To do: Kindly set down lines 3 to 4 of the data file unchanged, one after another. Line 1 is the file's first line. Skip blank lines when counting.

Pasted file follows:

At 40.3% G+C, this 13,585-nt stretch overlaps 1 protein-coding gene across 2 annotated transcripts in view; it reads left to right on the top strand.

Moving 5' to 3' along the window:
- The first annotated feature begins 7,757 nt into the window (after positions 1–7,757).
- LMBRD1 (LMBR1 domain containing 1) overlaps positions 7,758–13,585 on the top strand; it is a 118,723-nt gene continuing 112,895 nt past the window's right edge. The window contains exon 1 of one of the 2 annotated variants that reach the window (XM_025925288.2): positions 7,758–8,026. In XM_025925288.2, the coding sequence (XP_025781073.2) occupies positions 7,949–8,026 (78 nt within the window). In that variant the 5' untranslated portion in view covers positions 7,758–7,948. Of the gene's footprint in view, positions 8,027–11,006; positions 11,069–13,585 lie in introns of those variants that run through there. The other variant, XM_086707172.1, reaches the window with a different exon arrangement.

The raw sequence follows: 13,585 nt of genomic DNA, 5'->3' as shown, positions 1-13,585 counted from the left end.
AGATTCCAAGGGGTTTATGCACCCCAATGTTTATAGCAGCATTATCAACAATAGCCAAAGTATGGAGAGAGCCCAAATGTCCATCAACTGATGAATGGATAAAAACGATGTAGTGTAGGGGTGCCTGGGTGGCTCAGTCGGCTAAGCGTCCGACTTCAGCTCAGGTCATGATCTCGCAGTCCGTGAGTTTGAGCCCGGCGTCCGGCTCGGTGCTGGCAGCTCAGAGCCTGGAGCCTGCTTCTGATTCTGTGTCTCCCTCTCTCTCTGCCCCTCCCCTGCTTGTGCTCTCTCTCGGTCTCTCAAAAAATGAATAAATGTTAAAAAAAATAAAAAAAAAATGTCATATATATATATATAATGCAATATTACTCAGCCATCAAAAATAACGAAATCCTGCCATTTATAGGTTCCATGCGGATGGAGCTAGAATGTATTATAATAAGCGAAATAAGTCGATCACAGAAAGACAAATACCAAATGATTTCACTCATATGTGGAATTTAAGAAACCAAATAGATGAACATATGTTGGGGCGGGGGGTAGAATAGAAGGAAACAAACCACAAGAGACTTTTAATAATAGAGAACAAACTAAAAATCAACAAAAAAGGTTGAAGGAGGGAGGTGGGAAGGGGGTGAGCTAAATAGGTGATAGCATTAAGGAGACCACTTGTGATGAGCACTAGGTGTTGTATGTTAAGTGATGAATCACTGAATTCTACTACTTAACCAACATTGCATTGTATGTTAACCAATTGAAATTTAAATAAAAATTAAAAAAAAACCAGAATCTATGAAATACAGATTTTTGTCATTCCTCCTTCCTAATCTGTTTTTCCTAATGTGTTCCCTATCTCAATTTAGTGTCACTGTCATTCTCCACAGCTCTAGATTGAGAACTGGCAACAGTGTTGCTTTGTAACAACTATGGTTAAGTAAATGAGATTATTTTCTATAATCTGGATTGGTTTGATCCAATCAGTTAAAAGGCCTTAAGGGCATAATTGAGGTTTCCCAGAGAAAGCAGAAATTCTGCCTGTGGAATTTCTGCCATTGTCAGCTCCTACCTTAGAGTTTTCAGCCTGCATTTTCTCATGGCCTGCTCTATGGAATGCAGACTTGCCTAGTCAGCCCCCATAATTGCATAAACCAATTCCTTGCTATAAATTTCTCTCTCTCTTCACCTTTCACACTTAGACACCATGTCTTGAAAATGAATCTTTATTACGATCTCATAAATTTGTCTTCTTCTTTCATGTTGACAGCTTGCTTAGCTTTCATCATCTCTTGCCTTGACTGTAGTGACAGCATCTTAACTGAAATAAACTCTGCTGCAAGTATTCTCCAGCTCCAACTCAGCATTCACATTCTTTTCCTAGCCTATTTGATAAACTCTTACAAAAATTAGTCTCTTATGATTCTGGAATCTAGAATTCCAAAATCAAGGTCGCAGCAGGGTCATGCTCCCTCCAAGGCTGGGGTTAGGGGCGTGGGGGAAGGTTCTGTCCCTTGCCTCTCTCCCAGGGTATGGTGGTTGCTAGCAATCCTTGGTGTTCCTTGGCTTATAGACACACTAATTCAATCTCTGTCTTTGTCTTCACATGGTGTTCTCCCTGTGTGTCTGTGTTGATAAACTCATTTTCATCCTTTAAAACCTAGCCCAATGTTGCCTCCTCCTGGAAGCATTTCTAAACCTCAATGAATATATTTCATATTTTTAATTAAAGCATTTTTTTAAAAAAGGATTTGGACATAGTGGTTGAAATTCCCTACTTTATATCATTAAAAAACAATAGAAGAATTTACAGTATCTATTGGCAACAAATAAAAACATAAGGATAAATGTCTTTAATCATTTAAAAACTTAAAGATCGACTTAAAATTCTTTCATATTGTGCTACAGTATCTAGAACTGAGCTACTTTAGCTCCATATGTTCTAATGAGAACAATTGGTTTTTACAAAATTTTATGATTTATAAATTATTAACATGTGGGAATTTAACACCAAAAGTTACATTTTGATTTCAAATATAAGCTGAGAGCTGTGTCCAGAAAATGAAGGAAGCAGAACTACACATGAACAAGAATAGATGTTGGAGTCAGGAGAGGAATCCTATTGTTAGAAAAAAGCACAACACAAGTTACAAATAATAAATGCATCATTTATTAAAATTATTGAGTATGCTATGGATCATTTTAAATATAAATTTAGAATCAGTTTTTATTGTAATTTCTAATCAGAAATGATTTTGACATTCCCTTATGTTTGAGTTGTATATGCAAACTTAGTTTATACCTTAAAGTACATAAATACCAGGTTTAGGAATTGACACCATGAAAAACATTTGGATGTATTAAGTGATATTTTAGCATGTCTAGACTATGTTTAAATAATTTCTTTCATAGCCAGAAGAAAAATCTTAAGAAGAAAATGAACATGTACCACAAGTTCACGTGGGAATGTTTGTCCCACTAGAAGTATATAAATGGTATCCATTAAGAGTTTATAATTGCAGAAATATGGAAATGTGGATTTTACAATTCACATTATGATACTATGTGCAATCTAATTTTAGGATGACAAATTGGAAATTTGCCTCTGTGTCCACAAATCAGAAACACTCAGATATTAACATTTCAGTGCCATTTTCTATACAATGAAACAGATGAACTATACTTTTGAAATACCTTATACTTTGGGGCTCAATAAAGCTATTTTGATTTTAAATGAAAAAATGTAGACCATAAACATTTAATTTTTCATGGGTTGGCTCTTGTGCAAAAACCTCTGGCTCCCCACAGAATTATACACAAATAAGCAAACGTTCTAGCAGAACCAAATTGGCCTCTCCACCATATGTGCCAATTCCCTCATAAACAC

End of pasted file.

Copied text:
- The first annotated feature begins 7,757 nt into the window (after positions 1–7,757).
- LMBRD1 (LMBR1 domain containing 1) overlaps positions 7,758–13,585 on the top strand; it is a 118,723-nt gene continuing 112,895 nt past the window's right edge. The window contains exon 1 of one of the 2 annotated variants that reach the window (XM_025925288.2): positions 7,758–8,026. In XM_025925288.2, the coding sequence (XP_025781073.2) occupies positions 7,949–8,026 (78 nt within the window). In that variant the 5' untranslated portion in view covers positions 7,758–7,948. Of the gene's footprint in view, positions 8,027–11,006; positions 11,069–13,585 lie in introns of those variants that run through there. The other variant, XM_086707172.1, reaches the window with a different exon arrangement.